Emotions spread via a wireless network of mirror neurons, which are tiny parts of the brain that allow us to empathize with others and understand what they’re feeling. When you see someone yawn, mirror neurons can activate, making you yawn, in turn. Your brain picks up the fatigue response of someone sitting on the other side of the room. But it’s not just smiles and yawns that spread. We can pick up negativity, stress, and uncertainty like secondhand smoke. Researchers Howard Friedman and Ronald Riggio from the University of California, Riverside found that if someone in your visual field is anxious and highly expressive — either verbally or non-verbally — there’s a high likelihood you’ll experience those emotions as well, negatively impacting your brain’s performance. Observing someone who is stressed — especially a peer or family member — can have an immediate effect upon our own nervous systems.
As the research has become more sophisticated, we see that the negativity we “catch” from others can
also impact every single business and educational outcome we can track, and most recently has been
shown to impact us down to a cellular level, shortening our lifespan. In such a highly connected world,
we need to find ways to improve our emotional immune system; otherwise we risk the negative effects
of secondhand stress. Here’s how:
Change your response: Instead of fighting and being frustrated at negative people around you; take it as an opportunity to feel compassion or a challenge to help that person become more positive.
Create positive antibodies: We need behaviors that can neutralize the negative effects of a stressed person. Instead of returning a peer’s stressed nonverbal with an equally stressed grimace of your own, return it with a smile or a nod of understanding. Suddenly you have the power. The first comment in a conversation often predicts the outcome. Try to start your phone calls not with “I’m swamped” or “I’m so busy.” Instead, start with a breath and calmly say: “It’s great to talk to you.”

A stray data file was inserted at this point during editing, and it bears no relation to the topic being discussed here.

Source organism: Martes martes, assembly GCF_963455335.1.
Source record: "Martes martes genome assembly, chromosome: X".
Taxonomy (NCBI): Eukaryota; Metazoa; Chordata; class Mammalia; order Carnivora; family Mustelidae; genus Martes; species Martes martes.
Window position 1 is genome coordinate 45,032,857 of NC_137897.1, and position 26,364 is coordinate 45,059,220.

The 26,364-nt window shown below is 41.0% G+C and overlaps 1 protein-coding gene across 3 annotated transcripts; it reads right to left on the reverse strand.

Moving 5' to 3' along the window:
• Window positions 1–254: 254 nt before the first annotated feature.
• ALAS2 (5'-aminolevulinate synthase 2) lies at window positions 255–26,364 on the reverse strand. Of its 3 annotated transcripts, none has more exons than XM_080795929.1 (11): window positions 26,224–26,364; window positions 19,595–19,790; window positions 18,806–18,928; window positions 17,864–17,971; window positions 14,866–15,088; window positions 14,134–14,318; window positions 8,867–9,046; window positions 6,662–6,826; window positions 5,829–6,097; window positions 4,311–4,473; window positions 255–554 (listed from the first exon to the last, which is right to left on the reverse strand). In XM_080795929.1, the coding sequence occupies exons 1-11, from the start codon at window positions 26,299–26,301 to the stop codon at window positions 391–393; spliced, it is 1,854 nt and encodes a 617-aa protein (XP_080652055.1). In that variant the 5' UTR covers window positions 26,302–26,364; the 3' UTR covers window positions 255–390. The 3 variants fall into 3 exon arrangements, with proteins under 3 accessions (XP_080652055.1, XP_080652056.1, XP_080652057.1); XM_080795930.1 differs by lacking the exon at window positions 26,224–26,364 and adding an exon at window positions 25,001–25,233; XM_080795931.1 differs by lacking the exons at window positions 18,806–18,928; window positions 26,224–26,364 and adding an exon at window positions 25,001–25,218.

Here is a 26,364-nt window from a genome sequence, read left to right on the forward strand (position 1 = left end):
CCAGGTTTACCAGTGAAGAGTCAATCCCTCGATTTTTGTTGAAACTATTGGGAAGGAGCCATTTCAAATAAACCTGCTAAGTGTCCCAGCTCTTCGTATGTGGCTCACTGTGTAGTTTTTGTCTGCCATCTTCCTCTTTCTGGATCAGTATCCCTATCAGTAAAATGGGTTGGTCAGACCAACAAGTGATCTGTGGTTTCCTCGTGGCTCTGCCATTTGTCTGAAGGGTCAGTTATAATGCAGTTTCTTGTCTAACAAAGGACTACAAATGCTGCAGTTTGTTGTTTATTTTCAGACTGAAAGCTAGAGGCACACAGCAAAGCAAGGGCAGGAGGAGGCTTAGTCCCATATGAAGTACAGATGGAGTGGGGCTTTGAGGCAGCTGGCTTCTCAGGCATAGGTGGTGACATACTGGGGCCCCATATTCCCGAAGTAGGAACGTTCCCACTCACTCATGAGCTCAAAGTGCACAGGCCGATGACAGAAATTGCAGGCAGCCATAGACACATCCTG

Build natural immunity: One of the greatest buffers against picking up others’ stress is stable and strong self-esteem. The higher your self-esteem, the more likely you will feel that you can deal with whatever situation you face. If you are finding yourself being impacted by others’ moods, stop and remind yourself how things are going well and that you can handle anything that comes your way.
Inoculate yourself: Inoculate yourself before going to work or stressful environments. For example, before we start our morning, the very first thing we do is think of three things we are grateful for that day.
The key to health and happiness is improving our emotional immune system to protect ourselves from others’ stress. And of course, it’s not just other people’s stress that matters — our own mindset affects the happiness of those around us. A positive mindset can improve our own lives, and the lives of everyone around us.
Head Mistress Pre-Primary